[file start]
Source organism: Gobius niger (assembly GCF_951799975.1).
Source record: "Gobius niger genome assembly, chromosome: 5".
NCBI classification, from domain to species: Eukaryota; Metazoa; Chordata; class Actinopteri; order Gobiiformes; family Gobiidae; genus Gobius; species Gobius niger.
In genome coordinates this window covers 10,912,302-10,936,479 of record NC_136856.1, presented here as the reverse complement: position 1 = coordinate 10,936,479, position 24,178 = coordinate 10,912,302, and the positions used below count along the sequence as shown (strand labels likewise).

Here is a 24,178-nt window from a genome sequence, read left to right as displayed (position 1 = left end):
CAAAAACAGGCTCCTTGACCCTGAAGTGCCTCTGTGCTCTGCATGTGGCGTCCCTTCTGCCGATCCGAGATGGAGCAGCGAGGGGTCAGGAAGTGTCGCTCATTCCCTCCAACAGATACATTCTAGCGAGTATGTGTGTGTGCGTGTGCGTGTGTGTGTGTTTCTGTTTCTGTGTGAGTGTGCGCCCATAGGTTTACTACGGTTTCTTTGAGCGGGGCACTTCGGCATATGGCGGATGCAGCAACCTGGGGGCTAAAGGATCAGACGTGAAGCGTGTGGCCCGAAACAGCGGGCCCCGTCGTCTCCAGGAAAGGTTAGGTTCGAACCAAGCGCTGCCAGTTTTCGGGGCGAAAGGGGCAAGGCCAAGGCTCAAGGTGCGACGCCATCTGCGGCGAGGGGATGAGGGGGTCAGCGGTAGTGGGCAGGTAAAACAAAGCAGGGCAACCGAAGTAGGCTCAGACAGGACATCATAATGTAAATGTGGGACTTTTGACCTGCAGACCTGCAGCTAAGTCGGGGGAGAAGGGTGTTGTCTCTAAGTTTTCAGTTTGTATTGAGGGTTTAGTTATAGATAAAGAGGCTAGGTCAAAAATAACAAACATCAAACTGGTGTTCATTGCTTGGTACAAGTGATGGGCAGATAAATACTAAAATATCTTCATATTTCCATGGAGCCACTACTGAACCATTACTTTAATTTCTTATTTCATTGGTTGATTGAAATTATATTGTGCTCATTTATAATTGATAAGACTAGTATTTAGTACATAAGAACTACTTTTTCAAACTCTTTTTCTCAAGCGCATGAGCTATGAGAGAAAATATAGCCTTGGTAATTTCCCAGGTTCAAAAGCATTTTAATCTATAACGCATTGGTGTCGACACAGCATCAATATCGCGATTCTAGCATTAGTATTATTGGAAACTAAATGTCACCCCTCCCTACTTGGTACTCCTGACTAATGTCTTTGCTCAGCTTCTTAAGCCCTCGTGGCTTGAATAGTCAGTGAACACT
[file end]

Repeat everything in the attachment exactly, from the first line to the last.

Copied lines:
Source organism: Gobius niger (assembly GCF_951799975.1).
Source record: "Gobius niger genome assembly, chromosome: 5".
NCBI classification, from domain to species: Eukaryota; Metazoa; Chordata; class Actinopteri; order Gobiiformes; family Gobiidae; genus Gobius; species Gobius niger.
In genome coordinates this window covers 10,912,302-10,936,479 of record NC_136856.1, presented here as the reverse complement: position 1 = coordinate 10,936,479, position 24,178 = coordinate 10,912,302, and the positions used below count along the sequence as shown (strand labels likewise).

Here is a 24,178-nt window from a genome sequence, read left to right as displayed (position 1 = left end):
CAAAAACAGGCTCCTTGACCCTGAAGTGCCTCTGTGCTCTGCATGTGGCGTCCCTTCTGCCGATCCGAGATGGAGCAGCGAGGGGTCAGGAAGTGTCGCTCATTCCCTCCAACAGATACATTCTAGCGAGTATGTGTGTGTGCGTGTGCGTGTGTGTGTGTTTCTGTTTCTGTGTGAGTGTGCGCCCATAGGTTTACTACGGTTTCTTTGAGCGGGGCACTTCGGCATATGGCGGATGCAGCAACCTGGGGGCTAAAGGATCAGACGTGAAGCGTGTGGCCCGAAACAGCGGGCCCCGTCGTCTCCAGGAAAGGTTAGGTTCGAACCAAGCGCTGCCAGTTTTCGGGGCGAAAGGGGCAAGGCCAAGGCTCAAGGTGCGACGCCATCTGCGGCGAGGGGATGAGGGGGTCAGCGGTAGTGGGCAGGTAAAACAAAGCAGGGCAACCGAAGTAGGCTCAGACAGGACATCATAATGTAAATGTGGGACTTTTGACCTGCAGACCTGCAGCTAAGTCGGGGGAGAAGGGTGTTGTCTCTAAGTTTTCAGTTTGTATTGAGGGTTTAGTTATAGATAAAGAGGCTAGGTCAAAAATAACAAACATCAAACTGGTGTTCATTGCTTGGTACAAGTGATGGGCAGATAAATACTAAAATATCTTCATATTTCCATGGAGCCACTACTGAACCATTACTTTAATTTCTTATTTCATTGGTTGATTGAAATTATATTGTGCTCATTTATAATTGATAAGACTAGTATTTAGTACATAAGAACTACTTTTTCAAACTCTTTTTCTCAAGCGCATGAGCTATGAGAGAAAATATAGCCTTGGTAATTTCCCAGGTTCAAAAGCATTTTAATCTATAACGCATTGGTGTCGACACAGCATCAATATCGCGATTCTAGCATTAGTATTATTGGAAACTAAATGTCACCCCTCCCTACTTGGTACTCCTGACTAATGTCTTTGCTCAGCTTCTTAAGCCCTCGTGGCTTGAATAGTCAGTGAACACT